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arts, la Société d'Agriculture, fut établi en 1793, d'après le plan de M. de Saint Clair, qui en a été le premier President. Il doit en être regardé comme le fondateur; car c'est à son zèle, à sa perseverance, et à ses lumières, qu'on dut l'applanissement de tous les obstacles, et la protection du Gouvernement. Le Parlement approuva l'etablissement de la société, et lui accorda L. 3000 pour ses depenses. L'objet du fondateur de cette société était, conformement aux vues de Bacon, de faire de l'agriculture une science, et d'en rendre les principes populaires. C'est vers ce grand but qu'il a dirigé tous les travaux de la société, et il est generalement reconnu qu'elle a eu la plus heureuse influence. Elle s'est occupé de tous les objets interessans de l'economie rurale, et specialement de ceux sur lesquels la pratique nationale était defectueuse. C'est à elle qu'on doit surtout le perfectionnement des races de moutons qui produisent de belles laines;

Government obtained. The Parliament also approved of the establishment of the Society, and voted it a grant of L.3000 to defray its expenses. The object of the founder of this Society was, in accordance with the views of Bacon, to make agriculture a science, and to render its principles popular. It was to this end that he directed all the efforts of the Society, and it is generally acknowledged to have had the happiest influence. The Society paid attention to all matters connected with rural economy, and especially those in which the national practice was defective. It is to it that we owe, in particular, the perfection of that race of sheep which produces the finest wool; and the custom recently introduced, of cultivating the ground with two instead of four horses, a custom of which kings themselves have set the example, in their estates at Windsor and Fitzhead, &c. The offer of premiums is the mode of encouragement which the Society has adopted. It has been blamed for having published a number of expensive works, which can only be of use to rich farmers, and for having neglected to distribute practical treatises over every corner of the world. But it would seem the Society prefers leaving to private persons the care of making the treatises generally read, reserving to itself to bestow approbation upon those who appear to merit the preference. It is thus the Society has acted in regard to the New Farmer's Calendar, which is now-a-days the manual of every labourer.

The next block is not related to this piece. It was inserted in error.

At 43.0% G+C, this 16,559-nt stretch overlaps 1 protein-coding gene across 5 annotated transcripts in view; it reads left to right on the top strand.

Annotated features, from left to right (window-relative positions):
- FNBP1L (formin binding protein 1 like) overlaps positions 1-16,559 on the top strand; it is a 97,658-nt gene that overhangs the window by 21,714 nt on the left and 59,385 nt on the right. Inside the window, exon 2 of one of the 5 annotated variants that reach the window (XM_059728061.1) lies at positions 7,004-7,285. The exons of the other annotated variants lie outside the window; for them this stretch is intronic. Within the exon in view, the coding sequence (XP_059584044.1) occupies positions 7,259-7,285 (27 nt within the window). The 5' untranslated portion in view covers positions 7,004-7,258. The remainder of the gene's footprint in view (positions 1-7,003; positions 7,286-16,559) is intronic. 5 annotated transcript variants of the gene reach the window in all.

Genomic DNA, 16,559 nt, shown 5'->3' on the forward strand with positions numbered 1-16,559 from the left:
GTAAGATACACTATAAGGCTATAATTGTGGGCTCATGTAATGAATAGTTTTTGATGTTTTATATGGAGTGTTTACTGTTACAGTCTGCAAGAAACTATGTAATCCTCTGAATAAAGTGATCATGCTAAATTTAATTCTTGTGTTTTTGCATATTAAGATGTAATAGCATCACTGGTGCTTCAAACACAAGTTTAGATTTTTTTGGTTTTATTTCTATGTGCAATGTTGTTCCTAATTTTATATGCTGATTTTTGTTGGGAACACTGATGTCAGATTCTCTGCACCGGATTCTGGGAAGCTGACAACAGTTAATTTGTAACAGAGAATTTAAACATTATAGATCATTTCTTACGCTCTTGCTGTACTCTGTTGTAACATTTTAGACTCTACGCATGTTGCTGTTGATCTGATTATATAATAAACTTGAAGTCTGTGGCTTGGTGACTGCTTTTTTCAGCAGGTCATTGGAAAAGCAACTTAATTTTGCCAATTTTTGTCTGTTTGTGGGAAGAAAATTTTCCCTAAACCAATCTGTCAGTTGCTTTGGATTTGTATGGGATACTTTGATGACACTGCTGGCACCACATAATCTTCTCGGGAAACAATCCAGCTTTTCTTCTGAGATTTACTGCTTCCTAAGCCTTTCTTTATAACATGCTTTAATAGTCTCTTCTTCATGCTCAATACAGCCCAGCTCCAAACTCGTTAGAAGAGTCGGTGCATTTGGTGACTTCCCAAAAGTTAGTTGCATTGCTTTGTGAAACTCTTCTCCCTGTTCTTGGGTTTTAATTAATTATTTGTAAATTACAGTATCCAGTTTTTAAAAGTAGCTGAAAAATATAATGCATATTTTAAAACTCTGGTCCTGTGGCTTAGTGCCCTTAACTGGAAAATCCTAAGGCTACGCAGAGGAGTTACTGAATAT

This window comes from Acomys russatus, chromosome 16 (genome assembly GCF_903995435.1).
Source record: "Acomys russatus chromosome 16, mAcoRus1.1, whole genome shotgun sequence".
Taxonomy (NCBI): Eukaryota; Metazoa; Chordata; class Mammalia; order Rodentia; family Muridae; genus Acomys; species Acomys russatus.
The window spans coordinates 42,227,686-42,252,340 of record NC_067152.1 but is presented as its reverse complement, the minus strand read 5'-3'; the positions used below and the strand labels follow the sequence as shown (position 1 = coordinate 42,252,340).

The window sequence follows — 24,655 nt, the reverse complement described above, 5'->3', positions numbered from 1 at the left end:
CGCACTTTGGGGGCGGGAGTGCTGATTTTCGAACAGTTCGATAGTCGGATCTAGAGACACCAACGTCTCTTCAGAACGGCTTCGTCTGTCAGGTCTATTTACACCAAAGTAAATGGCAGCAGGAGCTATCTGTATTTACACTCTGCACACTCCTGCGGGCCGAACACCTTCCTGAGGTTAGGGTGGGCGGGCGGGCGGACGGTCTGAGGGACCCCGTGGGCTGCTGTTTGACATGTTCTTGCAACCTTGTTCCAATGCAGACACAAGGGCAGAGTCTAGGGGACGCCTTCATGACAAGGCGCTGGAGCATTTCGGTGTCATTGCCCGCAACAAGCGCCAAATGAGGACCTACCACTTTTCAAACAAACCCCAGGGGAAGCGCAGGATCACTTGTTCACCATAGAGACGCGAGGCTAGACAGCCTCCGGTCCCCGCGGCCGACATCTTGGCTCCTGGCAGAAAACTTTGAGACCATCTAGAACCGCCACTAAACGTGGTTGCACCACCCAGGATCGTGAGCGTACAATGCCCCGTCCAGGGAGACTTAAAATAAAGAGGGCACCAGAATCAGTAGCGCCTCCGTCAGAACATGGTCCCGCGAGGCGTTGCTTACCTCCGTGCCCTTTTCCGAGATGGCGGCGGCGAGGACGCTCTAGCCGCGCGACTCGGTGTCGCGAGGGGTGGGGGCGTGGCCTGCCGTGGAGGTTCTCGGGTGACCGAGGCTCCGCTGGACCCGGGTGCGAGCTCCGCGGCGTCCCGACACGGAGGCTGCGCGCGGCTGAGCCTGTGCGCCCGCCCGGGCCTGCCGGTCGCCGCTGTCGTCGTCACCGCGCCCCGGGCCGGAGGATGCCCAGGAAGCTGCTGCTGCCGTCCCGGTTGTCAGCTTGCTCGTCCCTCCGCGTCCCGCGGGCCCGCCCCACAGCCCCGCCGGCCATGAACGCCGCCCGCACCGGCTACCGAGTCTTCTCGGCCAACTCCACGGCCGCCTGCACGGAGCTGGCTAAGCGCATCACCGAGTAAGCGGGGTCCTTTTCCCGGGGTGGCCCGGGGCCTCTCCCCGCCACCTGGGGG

Sir John Sinclair being the founder of the Society, one would have thought that he would have always retained the Presidency; but to the great surprise of This all the nation, a successor has been appointed, in the most illiberal manner. is to be attributed to a spirit of paltry revenge on the part of the former Ministry, who expected to find in him a servile instrument of their views, and who could not pardon his political moderation and independence of opinion. Sir John Sinclair is one of the most enlightened political economists which England has produced. His History of the Public Revenue of Great Britain contains a crowd of facts unknown or forgotten, and a great number of useful and profitable views. The Statistical Picture of Scotland will henceforth serve as a model to those who may write upon statistics. The rules there given at once lessen the labour and ensure precision.